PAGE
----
Saturday, January 26, 2013

Les Saintes - Close to paradise

This really is the Caribbean that you imagine, it is stunning.  Terre Haute is just of 5 squared km so tiny! The main village is very cute with one main street lined with small restaurants and some tourist shops but there are a local population so you do also have a church, a couple of schools, town hall and a few small supermarkets dotted around the island.

Our first afternoon at anchor was eventful as Amanda glimpsed a fin about 10m from the back of the boat, “what was that” she shouted for Mark to look, another glimpse and then third time lucky it was 2 dolphins, wow how nice.

Next morning the weather was a bit of a surprise with torrential rain storms lasting probably only 5 minutes just time to make sure all the hatches we closed before opening then all again.


Rain, rain go away!
They produced some amazing rainbows over the islands.


We thought one of the squalls was going to blow the windvane off, it almost looks like we are sailing in this video there is so much movement on the surface of the water.

video


Lucky for us by the rain cleared up and we went ashore to explore.  There are some pretty houses which are all lovingly maintained but I do always feel a little guilty taking photos of someones house J

Cute little yellow house
There are also some unusual visitors in their gardens to go with the goats and chickens.

Yes it is an Iguana
As always we had a few photos of Magnum sat in the bay enjoying her time without us.

Magnum is the furthest boat to the left

Look how tiny Magnum looks next to the square rigger cruiseship
We walked to Pompierre beach and arrived on a palm fringed beach, sheltered with a reef and with wild chickens and goats roaming around. 

Amanda in the palm trees
 Funny that after a week in the Caribbean we had not been in the sea so we had to have a dip but we were both disappointed by the fact that the sea was all stirred up by the waves crashing on the reef and not that inviting at all, hardly worth the walk L

Mark chilling
On our return to the boat we were excited to see Leopard anchored next to us, this is a British superyacht that we have seen blasting down the Solent and then was in Tenerife in November. She was racing to the Virgin Islands at the end of November (expected to take around 1 week, super fast!). Funny that she should turn up here at our first real anchorage in the Caribbean.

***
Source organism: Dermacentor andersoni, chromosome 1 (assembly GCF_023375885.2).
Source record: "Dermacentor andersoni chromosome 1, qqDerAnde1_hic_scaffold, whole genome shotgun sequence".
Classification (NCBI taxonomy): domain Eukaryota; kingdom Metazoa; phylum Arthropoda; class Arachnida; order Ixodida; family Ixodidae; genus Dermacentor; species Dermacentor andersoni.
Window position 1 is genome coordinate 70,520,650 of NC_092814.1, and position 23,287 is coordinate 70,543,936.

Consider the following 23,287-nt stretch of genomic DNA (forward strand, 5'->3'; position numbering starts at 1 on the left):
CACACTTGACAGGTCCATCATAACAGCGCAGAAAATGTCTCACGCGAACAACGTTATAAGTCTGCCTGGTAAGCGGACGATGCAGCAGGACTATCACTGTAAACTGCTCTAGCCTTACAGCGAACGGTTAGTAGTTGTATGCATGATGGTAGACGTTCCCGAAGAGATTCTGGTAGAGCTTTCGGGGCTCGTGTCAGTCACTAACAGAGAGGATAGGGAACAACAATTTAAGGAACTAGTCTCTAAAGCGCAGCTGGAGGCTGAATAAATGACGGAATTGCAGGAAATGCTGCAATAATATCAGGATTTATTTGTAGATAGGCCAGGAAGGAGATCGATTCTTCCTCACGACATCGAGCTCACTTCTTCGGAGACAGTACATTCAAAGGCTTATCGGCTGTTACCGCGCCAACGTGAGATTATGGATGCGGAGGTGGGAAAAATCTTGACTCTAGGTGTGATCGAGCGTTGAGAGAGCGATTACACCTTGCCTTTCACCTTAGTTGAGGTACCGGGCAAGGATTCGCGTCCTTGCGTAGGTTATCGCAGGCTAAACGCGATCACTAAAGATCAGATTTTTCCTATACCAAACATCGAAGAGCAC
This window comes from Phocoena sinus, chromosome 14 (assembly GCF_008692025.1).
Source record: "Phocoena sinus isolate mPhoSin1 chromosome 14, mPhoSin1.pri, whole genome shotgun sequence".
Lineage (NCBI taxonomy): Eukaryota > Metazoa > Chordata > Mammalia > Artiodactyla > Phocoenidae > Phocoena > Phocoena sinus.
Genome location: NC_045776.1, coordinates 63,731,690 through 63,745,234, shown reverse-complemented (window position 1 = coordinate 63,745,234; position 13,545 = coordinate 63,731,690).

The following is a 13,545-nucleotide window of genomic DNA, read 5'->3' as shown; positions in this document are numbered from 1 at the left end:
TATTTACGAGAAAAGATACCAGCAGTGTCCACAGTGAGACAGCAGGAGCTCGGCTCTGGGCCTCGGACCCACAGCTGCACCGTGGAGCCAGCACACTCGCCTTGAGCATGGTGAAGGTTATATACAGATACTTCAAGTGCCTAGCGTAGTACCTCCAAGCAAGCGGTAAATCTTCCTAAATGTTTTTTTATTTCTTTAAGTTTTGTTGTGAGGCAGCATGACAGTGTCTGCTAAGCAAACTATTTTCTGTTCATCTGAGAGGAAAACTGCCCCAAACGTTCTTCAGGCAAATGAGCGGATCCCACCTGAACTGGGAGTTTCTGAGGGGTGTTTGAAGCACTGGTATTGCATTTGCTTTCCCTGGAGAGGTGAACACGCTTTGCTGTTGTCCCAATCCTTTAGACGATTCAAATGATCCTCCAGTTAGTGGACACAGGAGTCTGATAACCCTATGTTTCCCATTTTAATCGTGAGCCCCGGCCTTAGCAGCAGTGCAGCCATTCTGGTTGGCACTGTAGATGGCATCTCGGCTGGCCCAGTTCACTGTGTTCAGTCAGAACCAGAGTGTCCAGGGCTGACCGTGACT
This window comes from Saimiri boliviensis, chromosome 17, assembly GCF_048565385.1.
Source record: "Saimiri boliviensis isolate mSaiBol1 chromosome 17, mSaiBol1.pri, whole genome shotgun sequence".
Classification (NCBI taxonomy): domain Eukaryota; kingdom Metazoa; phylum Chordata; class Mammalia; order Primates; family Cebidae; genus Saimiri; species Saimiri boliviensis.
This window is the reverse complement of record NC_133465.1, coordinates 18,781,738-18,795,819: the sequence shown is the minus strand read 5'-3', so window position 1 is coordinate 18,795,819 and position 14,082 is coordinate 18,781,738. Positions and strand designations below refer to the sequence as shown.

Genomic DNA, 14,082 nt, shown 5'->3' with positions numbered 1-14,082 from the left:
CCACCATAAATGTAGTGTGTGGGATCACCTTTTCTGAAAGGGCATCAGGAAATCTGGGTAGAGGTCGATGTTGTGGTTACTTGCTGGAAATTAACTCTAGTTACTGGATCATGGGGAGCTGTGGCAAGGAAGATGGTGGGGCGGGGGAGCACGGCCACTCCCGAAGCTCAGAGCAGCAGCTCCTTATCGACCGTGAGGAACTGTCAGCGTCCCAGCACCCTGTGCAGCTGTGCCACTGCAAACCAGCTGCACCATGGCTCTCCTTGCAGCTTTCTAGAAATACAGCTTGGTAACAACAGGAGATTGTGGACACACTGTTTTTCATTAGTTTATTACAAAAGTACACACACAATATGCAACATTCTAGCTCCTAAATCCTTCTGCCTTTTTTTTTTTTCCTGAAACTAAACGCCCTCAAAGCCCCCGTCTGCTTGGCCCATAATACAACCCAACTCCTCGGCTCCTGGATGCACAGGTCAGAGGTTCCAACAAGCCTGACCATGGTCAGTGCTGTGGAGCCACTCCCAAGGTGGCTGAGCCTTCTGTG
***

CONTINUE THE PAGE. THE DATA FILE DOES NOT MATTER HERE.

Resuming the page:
Leopard at anchor
Leopard costs £50,000 to charter for 1 week if you fancy a holiday!


The next day we had to have a swim we couldn't wait any longer! So we headed off to another beach and had success, the only problem was all the other tourists J but it was crystal blue water but the dip was quick as not long before it clouded over.

Pretty beach but a bit cloudy
Mark made some friends on our walk.


Sun back out and Amanda still has new Caribbean hair - even more spectacular after a swim!

Wow where did that hair come from and those smiles!

We had walked our way around most of the island in 2 days but one final visit was to Fort Napoleon, as the views over the bay were nice.

Magnum is the further boat to the left - looks tiny but you can enlarge the photo for a better view

Another day another fancy cruiseship
The cloud had almost cleared off the volcano on Guadeloupe.

Guadeloupe's south coast
We didn’t actually visit the Fort as we were too hot and bothered so here is the extent of our photos but what was most exciting what the nimble little goat!

Yes he is walking down a wall!

Mark hot and bothered
One more pretty beach - Marigot, on our return to town although not the best for swimming with all the fishing boats.


A few more iguanas along the way.


We were so lucky to spend 5 days in Les Saintes such a pretty place, it is not spoiled by too many tourists as only gites and very small hotel but was a popular stop with the smaller cruiseships - the sail boats which are actually quite nice.

One of our favourites, looks quite serene and not too many people invading our pretty location



Tuesday, January 22, 2013

Guadeloupe - First night at anchor in Caribbean!


With a week in the marina we were keen to head out although as we had rushed around and not had our well needed and deserved rest our first trip was just a hop outside the marina to anchor off Ilet a Cochons  – but no pigs in sight.  Views of mountains in west of Guadeloupe were appreciated whilst sat reading our books for the afternoon.

First night at anchor in Caribbean
We also enjoyed the traditional Caribbean dingy racing around the harbour; it was pretty impressive how they darted around the reefs.

Go go go

Next day up early and back out in the big Atlantic, 20 knots of wind almost on the nose was not what we were hoping for!  But lucky for us the sun was shining.

Blue sunny skies
Although not for long and then a huge squall hit us, as normal in these situations Amanda sat nicely sheltered under the spray hood taking the photo whilst Mark was at the helm and drenched J

Pouring with rain
After the previous couple of months of sailing you would have thought we would have had our sea legs, nope! Just over an hour into the journey and Amanda felt awful and had to lie down.  But Mark enjoyed the sail, 15-20 knots easterly although it was a bit bouncy with the swell hitting us on the beam but the views over Guadeloupe were lovely – cloud topped mountains and green lush landscapes.

Basse Terre topped with cloud
Before long and Les Saintes were in the distance, these 3 islands are just south of Guadeloupe, we were heading to Terre De Haut, the most populated of the 3 islands.